Editorial: Why McCarrick needs to say he’s sorry

It’s a simple concept in this faith of ours, the idea of repentance. Not easy to execute, perhaps, but simple enough to comprehend.

We are a fallen people, and as such we make mistakes; we make bad choices; we listen to the lies of the devil. We sin and fall out of communion with God. Yet our merciful Father, heaven be praised, welcomes us home again. Like the prodigal son, we only have to return to him, weak and ashamed though we may be, to receive his unconditional loving embrace. This is what our faith teaches us.

This teaching is what we instill in our children as they begin to learn right from wrong and to sense the power and pull of their own free will. You may do wrong, my child, but if you turn your heart back to the Lord, if you admit what you have done, apologize and seek forgiveness, you will never be alone. The sacrifice Jesus Christ made for humanity 2,000 years ago on Mount Calvary has seen to that.

As the name of disgraced former American cardinal Theodore McCarrick once again appears in headlines — this time, and for the first time, as he faces criminal charges for sexual assault of a minor in Massachusetts some decades back — we are left grappling with scandal, more alleged horrific wrongdoing and the notion of repentance.

When last we heard of McCarrick, he was the subject of the long-awaited “McCarrick Report,” which provided some answers, but also sparked more questions. Prior to that was when McCarrick, who after being found guilty of horrific wrongdoing by a Vatican tribunal (a verdict he appealed) had been removed from the clerical state, was tracked down by an intrepid reporter who took a shot and knocked on his door.

When the reporter, Ruth Graham, then of Slate, asked McCarrick if he had done the things of which he had been accused, his response was: “I’m not as bad as they paint me. I do not believe that I did the things that they accused me of.” Believe? the reporter clarified. Is there room for interpretation? No, he responded.

In the same interview, McCarrick got more specific about the case of James Grein, a victim-survivor who accused McCarrick of decades of sexual abuse dating back to when Grein was a minor. It was Grein’s testimony about how McCarrick repeatedly touched him during the Sacrament of Penance that ultimately led to the Vatican’s verdict that the former cardinal was guilty of “solicitation in the Sacrament of Confession, and sins against the Sixth Commandment with minors and with adults, with the aggravating factor of the abuse of power.”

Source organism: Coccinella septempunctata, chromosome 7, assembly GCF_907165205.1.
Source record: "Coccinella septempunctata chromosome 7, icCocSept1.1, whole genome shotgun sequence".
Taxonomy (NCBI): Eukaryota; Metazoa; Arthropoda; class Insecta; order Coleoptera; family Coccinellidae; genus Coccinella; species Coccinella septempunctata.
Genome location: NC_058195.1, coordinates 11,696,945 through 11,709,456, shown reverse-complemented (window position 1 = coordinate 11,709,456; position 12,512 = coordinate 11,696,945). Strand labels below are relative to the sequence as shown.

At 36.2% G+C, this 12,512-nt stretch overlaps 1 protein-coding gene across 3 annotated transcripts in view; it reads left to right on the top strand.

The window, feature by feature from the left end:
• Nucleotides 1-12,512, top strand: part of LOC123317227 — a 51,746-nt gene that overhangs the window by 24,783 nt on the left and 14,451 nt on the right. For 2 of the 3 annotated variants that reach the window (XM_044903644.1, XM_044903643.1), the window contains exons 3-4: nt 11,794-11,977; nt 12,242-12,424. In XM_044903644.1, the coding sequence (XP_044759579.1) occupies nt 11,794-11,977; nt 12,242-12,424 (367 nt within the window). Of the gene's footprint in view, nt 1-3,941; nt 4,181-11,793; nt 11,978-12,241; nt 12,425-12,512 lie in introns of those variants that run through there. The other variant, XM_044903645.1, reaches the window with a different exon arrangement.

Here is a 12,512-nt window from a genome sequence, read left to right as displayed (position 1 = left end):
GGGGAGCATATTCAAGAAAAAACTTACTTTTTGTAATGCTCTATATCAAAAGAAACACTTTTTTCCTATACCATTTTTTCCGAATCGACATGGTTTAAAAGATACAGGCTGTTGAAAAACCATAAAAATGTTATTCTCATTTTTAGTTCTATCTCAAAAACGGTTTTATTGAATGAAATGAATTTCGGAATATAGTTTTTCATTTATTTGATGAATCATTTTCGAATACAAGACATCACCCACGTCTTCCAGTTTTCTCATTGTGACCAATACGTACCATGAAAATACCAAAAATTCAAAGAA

“The thing about the confession, it’s a horrible thing,” McCarrick told Graham. “I was a priest for 60 years, and I would never have done anything like that. … That was horrible, to take the holy sacrament and to make it a sinful thing.”

That August 2019 interview is the only “public statement” McCarrick has made since his fall from grace, and, when viewed through the eyes of faith, it was a pretty pathetic one.

On Sept. 3, McCarrick will be arraigned in a Massachusetts court of law. The 91-year-old might not be made to stand trial for his alleged crimes. But then again, he might be. If he does, he will have a final opportunity to exhibit public remorse about what have become very public sins. He will have a chance to admit his wrongdoing, to say he’s sorry and to ask for forgiveness. This is an opportunity he needs to take, for the healing of those who survived his abuse and for the good of his own soul.

One hopes and prays, of course, that McCarrick has sought forgiveness privately in the confessional. But the appalling nature of his crimes, the position of power he once held within the Church, and the credibility of the Church as a whole demand a public reckoning.

There are undoubtedly some within the Church who are worried that such a public admission of guilt would lead to future lawsuits and damages. But any financial fallout is far less important than the damage done to the Church as a whole when self-proclaimed Christians fail so completely to act like Christians.

Until McCarrick admits his sins and publicly expresses sincere remorse, the reverberations of his sin will continue. And the Church will continue to struggle to heal.

Our Sunday Visitor Editorial Board: Gretchen R. Crowe, Scott P. Richert, Scott Warden, York Young

Close Bitnami banner